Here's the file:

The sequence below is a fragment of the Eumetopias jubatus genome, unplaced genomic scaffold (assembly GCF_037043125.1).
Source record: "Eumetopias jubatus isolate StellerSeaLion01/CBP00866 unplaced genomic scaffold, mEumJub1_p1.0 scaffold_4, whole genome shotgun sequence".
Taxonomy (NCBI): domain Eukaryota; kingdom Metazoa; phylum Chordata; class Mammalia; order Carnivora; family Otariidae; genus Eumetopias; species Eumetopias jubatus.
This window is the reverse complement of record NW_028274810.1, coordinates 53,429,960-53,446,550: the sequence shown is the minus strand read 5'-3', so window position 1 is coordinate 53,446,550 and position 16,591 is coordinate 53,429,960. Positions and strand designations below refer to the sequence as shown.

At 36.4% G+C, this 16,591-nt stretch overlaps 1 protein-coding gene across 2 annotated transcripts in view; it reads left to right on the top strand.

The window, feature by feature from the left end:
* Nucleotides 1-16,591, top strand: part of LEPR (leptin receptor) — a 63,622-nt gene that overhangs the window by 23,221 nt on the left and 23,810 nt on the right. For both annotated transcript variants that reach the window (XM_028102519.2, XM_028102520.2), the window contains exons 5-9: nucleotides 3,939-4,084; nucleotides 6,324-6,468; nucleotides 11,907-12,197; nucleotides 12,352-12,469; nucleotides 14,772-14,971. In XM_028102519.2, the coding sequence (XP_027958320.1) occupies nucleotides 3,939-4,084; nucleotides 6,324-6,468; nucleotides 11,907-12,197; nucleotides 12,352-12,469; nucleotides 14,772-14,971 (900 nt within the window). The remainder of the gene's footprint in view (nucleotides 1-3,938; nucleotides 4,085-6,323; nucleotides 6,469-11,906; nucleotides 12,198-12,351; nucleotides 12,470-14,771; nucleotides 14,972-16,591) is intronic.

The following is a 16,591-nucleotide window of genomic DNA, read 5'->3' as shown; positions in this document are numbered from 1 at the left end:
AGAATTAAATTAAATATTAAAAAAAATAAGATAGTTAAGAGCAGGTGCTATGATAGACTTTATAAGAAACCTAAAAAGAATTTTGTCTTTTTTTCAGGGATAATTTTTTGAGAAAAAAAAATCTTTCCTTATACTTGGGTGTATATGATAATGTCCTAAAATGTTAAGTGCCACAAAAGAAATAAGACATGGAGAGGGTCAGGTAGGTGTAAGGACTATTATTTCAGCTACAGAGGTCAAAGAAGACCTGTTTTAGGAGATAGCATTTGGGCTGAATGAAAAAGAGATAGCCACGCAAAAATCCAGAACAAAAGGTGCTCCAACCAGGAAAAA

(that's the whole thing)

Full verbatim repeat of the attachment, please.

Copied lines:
The sequence below is a fragment of the Eumetopias jubatus genome, unplaced genomic scaffold (assembly GCF_037043125.1).
Source record: "Eumetopias jubatus isolate StellerSeaLion01/CBP00866 unplaced genomic scaffold, mEumJub1_p1.0 scaffold_4, whole genome shotgun sequence".
Taxonomy (NCBI): domain Eukaryota; kingdom Metazoa; phylum Chordata; class Mammalia; order Carnivora; family Otariidae; genus Eumetopias; species Eumetopias jubatus.
This window is the reverse complement of record NW_028274810.1, coordinates 53,429,960-53,446,550: the sequence shown is the minus strand read 5'-3', so window position 1 is coordinate 53,446,550 and position 16,591 is coordinate 53,429,960. Positions and strand designations below refer to the sequence as shown.

At 36.4% G+C, this 16,591-nt stretch overlaps 1 protein-coding gene across 2 annotated transcripts in view; it reads left to right on the top strand.

The window, feature by feature from the left end:
* Nucleotides 1-16,591, top strand: part of LEPR (leptin receptor) — a 63,622-nt gene that overhangs the window by 23,221 nt on the left and 23,810 nt on the right. For both annotated transcript variants that reach the window (XM_028102519.2, XM_028102520.2), the window contains exons 5-9: nucleotides 3,939-4,084; nucleotides 6,324-6,468; nucleotides 11,907-12,197; nucleotides 12,352-12,469; nucleotides 14,772-14,971. In XM_028102519.2, the coding sequence (XP_027958320.1) occupies nucleotides 3,939-4,084; nucleotides 6,324-6,468; nucleotides 11,907-12,197; nucleotides 12,352-12,469; nucleotides 14,772-14,971 (900 nt within the window). The remainder of the gene's footprint in view (nucleotides 1-3,938; nucleotides 4,085-6,323; nucleotides 6,469-11,906; nucleotides 12,198-12,351; nucleotides 12,470-14,771; nucleotides 14,972-16,591) is intronic.

The following is a 16,591-nucleotide window of genomic DNA, read 5'->3' as shown; positions in this document are numbered from 1 at the left end:
AGAATTAAATTAAATATTAAAAAAAATAAGATAGTTAAGAGCAGGTGCTATGATAGACTTTATAAGAAACCTAAAAAGAATTTTGTCTTTTTTTCAGGGATAATTTTTTGAGAAAAAAAAATCTTTCCTTATACTTGGGTGTATATGATAATGTCCTAAAATGTTAAGTGCCACAAAAGAAATAAGACATGGAGAGGGTCAGGTAGGTGTAAGGACTATTATTTCAGCTACAGAGGTCAAAGAAGACCTGTTTTAGGAGATAGCATTTGGGCTGAATGAAAAAGAGATAGCCACGCAAAAATCCAGAACAAAAGGTGCTCCAACCAGGAAAAA